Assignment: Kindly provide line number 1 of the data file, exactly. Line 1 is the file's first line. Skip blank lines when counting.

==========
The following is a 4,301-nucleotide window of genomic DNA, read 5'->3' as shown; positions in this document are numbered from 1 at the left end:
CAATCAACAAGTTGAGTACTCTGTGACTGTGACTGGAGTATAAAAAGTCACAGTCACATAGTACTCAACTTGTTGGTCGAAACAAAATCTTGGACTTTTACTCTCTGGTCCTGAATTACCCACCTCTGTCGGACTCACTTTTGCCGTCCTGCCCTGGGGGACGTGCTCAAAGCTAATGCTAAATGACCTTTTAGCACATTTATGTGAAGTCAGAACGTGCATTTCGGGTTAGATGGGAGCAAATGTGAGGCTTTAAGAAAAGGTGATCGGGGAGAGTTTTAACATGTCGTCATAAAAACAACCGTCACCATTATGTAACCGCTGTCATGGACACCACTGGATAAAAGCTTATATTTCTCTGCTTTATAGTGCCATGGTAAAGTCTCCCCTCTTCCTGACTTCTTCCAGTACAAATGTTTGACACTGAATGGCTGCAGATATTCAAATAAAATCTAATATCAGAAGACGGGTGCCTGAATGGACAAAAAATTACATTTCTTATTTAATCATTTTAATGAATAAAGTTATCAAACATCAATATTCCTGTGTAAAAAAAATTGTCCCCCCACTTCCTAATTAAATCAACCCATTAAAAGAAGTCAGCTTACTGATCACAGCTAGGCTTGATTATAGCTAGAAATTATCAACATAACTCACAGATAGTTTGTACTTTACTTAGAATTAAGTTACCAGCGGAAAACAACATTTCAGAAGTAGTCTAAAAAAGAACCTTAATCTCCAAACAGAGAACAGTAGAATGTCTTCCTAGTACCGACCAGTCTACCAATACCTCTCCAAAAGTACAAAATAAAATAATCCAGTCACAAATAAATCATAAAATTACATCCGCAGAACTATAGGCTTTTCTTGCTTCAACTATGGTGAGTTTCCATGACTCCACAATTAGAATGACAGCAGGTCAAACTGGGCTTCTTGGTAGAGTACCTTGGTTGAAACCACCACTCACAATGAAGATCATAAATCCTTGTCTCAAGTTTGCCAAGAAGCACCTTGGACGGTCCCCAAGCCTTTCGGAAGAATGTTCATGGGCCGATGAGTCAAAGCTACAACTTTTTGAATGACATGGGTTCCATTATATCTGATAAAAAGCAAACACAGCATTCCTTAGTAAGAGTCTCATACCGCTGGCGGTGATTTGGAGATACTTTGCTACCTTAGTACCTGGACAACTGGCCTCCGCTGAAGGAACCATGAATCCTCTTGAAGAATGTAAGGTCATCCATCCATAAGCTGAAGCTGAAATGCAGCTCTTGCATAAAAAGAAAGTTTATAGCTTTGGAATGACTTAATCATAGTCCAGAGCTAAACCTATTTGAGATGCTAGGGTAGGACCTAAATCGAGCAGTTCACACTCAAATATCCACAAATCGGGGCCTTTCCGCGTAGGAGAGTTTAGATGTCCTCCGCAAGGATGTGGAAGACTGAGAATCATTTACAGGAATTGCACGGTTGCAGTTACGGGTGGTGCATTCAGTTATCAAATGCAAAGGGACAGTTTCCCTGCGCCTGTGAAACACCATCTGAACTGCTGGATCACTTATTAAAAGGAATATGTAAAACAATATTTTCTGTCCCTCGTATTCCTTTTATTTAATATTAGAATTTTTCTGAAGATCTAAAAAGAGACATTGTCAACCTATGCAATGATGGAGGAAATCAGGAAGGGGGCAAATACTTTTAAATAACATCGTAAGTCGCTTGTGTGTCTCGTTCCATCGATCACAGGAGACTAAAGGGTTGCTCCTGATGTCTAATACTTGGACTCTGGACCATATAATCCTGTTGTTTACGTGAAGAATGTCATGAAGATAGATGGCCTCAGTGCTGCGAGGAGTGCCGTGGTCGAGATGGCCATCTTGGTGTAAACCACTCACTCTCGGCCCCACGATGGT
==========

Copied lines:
The following is a 4,301-nucleotide window of genomic DNA, read 5'->3' as shown; positions in this document are numbered from 1 at the left end: